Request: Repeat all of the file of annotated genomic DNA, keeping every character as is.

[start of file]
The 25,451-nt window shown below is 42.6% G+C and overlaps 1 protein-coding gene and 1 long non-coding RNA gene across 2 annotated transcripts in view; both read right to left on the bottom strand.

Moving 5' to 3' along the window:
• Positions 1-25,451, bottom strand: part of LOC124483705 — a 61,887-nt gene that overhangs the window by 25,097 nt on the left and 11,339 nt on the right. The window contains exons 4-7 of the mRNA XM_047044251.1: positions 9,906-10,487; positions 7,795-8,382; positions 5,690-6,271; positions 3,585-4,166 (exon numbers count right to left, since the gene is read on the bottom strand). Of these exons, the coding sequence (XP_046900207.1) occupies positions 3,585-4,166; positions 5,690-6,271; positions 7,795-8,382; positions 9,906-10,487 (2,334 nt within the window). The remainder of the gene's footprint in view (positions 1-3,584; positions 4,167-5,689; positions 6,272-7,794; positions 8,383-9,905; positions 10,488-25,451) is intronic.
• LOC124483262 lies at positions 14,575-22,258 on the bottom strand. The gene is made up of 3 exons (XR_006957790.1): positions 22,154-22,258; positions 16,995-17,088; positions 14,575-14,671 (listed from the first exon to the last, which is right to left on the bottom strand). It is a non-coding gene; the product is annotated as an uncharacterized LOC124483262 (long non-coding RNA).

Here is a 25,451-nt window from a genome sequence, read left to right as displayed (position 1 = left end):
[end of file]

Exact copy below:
The 25,451-nt window shown below is 42.6% G+C and overlaps 1 protein-coding gene and 1 long non-coding RNA gene across 2 annotated transcripts in view; both read right to left on the bottom strand.

Moving 5' to 3' along the window:
• Positions 1-25,451, bottom strand: part of LOC124483705 — a 61,887-nt gene that overhangs the window by 25,097 nt on the left and 11,339 nt on the right. The window contains exons 4-7 of the mRNA XM_047044251.1: positions 9,906-10,487; positions 7,795-8,382; positions 5,690-6,271; positions 3,585-4,166 (exon numbers count right to left, since the gene is read on the bottom strand). Of these exons, the coding sequence (XP_046900207.1) occupies positions 3,585-4,166; positions 5,690-6,271; positions 7,795-8,382; positions 9,906-10,487 (2,334 nt within the window). The remainder of the gene's footprint in view (positions 1-3,584; positions 4,167-5,689; positions 6,272-7,794; positions 8,383-9,905; positions 10,488-25,451) is intronic.
• LOC124483262 lies at positions 14,575-22,258 on the bottom strand. The gene is made up of 3 exons (XR_006957790.1): positions 22,154-22,258; positions 16,995-17,088; positions 14,575-14,671 (listed from the first exon to the last, which is right to left on the bottom strand). It is a non-coding gene; the product is annotated as an uncharacterized LOC124483262 (long non-coding RNA).

Here is a 25,451-nt window from a genome sequence, read left to right as displayed (position 1 = left end):